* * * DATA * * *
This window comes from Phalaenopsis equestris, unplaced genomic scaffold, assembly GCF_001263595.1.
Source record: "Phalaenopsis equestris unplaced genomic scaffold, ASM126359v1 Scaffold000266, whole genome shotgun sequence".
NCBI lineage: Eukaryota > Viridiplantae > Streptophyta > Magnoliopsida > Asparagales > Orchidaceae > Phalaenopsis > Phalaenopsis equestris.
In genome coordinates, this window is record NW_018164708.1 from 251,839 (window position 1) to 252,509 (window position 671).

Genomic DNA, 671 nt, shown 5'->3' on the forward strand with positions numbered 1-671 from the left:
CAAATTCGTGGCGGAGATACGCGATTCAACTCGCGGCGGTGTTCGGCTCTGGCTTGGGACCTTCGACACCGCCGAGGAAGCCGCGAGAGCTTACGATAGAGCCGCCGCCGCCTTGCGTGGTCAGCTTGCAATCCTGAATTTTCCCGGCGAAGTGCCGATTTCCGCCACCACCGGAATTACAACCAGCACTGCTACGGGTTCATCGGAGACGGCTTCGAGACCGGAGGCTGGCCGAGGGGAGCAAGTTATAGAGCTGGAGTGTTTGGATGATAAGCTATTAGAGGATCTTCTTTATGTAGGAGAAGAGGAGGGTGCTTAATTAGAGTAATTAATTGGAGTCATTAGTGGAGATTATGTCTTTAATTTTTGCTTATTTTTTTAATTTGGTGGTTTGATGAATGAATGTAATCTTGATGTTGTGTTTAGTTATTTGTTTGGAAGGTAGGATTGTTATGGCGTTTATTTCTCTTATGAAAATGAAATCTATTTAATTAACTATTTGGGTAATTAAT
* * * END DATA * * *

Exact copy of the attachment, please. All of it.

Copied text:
This window comes from Phalaenopsis equestris, unplaced genomic scaffold, assembly GCF_001263595.1.
Source record: "Phalaenopsis equestris unplaced genomic scaffold, ASM126359v1 Scaffold000266, whole genome shotgun sequence".
NCBI lineage: Eukaryota > Viridiplantae > Streptophyta > Magnoliopsida > Asparagales > Orchidaceae > Phalaenopsis > Phalaenopsis equestris.
In genome coordinates, this window is record NW_018164708.1 from 251,839 (window position 1) to 252,509 (window position 671).

Genomic DNA, 671 nt, shown 5'->3' on the forward strand with positions numbered 1-671 from the left:
CAAATTCGTGGCGGAGATACGCGATTCAACTCGCGGCGGTGTTCGGCTCTGGCTTGGGACCTTCGACACCGCCGAGGAAGCCGCGAGAGCTTACGATAGAGCCGCCGCCGCCTTGCGTGGTCAGCTTGCAATCCTGAATTTTCCCGGCGAAGTGCCGATTTCCGCCACCACCGGAATTACAACCAGCACTGCTACGGGTTCATCGGAGACGGCTTCGAGACCGGAGGCTGGCCGAGGGGAGCAAGTTATAGAGCTGGAGTGTTTGGATGATAAGCTATTAGAGGATCTTCTTTATGTAGGAGAAGAGGAGGGTGCTTAATTAGAGTAATTAATTGGAGTCATTAGTGGAGATTATGTCTTTAATTTTTGCTTATTTTTTTAATTTGGTGGTTTGATGAATGAATGTAATCTTGATGTTGTGTTTAGTTATTTGTTTGGAAGGTAGGATTGTTATGGCGTTTATTTCTCTTATGAAAATGAAATCTATTTAATTAACTATTTGGGTAATTAAT